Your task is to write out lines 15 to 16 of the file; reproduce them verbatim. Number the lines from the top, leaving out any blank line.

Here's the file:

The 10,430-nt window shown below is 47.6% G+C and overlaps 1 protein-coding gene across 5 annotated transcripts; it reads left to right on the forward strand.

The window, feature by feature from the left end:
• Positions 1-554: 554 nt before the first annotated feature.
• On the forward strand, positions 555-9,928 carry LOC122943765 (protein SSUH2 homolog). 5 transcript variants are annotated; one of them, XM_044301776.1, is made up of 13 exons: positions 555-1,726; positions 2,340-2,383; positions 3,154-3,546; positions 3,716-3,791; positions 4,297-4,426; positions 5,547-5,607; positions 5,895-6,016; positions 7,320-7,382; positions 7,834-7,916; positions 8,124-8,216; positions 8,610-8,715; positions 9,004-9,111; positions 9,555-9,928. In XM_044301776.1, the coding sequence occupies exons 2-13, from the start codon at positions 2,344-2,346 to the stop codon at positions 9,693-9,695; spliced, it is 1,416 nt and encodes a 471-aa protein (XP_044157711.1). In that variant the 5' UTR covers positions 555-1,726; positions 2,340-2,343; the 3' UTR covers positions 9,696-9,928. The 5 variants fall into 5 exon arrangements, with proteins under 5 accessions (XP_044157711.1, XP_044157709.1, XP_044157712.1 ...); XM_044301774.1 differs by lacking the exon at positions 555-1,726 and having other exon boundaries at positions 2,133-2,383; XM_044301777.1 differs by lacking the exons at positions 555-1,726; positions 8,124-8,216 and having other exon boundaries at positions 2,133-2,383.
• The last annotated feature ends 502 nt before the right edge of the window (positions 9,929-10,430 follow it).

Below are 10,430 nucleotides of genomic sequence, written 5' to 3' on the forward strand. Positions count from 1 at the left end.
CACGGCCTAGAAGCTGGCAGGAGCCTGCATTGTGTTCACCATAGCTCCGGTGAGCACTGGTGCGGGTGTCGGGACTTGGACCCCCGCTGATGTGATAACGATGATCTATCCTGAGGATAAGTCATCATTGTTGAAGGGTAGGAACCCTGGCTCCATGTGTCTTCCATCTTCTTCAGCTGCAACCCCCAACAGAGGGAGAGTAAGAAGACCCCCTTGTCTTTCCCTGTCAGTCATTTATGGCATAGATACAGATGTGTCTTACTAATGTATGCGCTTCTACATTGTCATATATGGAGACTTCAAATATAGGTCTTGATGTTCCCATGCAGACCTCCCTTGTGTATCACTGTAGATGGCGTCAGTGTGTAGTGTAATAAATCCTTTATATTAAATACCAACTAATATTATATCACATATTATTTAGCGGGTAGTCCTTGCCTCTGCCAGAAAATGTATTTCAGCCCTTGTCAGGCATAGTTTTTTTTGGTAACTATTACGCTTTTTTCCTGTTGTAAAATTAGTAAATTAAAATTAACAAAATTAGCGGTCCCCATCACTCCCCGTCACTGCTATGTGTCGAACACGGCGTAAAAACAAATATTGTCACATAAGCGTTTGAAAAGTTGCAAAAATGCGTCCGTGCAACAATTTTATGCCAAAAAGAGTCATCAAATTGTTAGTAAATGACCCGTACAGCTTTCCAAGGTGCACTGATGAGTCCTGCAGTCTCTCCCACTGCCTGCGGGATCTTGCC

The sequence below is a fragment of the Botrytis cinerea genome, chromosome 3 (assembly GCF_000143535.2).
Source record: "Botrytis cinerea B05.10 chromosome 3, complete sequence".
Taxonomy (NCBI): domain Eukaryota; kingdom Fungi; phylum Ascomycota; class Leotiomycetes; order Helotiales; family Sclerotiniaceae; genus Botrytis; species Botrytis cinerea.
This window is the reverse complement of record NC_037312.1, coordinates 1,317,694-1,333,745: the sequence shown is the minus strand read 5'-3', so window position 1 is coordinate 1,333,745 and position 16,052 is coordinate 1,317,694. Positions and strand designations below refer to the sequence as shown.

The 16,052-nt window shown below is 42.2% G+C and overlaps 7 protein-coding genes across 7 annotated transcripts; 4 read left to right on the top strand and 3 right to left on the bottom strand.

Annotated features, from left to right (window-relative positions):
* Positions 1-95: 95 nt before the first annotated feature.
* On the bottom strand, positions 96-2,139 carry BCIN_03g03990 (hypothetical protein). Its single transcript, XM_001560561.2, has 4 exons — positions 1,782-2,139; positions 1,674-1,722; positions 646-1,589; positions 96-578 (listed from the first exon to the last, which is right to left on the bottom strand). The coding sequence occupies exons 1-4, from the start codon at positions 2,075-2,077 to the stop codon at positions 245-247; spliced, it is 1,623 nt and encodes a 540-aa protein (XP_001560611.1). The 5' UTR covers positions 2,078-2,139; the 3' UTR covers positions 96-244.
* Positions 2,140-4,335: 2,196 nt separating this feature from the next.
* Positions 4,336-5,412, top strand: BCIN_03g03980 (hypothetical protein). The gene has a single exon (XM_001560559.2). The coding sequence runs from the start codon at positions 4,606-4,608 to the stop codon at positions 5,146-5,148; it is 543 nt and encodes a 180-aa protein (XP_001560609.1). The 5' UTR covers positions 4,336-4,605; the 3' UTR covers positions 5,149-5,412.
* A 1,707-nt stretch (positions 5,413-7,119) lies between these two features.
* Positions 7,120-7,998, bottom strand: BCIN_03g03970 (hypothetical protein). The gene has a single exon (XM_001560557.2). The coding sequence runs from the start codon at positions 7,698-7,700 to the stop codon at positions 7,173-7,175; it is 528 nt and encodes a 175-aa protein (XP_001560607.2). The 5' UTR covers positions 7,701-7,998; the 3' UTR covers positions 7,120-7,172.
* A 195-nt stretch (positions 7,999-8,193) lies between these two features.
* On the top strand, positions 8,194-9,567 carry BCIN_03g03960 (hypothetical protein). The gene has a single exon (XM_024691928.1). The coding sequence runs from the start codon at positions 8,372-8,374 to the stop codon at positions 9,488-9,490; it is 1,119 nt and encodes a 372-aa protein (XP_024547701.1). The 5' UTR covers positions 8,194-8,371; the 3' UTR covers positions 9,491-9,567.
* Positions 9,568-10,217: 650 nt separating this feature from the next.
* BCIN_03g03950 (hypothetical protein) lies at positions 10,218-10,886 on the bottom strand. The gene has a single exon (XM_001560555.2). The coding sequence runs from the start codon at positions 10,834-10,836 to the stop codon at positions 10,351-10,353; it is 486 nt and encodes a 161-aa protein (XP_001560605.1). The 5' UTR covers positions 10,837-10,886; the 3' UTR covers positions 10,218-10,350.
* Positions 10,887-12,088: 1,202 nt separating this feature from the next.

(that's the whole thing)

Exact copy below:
* On the bottom strand, positions 96-2,139 carry BCIN_03g03990 (hypothetical protein). Its single transcript, XM_001560561.2, has 4 exons — positions 1,782-2,139; positions 1,674-1,722; positions 646-1,589; positions 96-578 (listed from the first exon to the last, which is right to left on the bottom strand). The coding sequence occupies exons 1-4, from the start codon at positions 2,075-2,077 to the stop codon at positions 245-247; spliced, it is 1,623 nt and encodes a 540-aa protein (XP_001560611.1). The 5' UTR covers positions 2,078-2,139; the 3' UTR covers positions 96-244.
* Positions 2,140-4,335: 2,196 nt separating this feature from the next.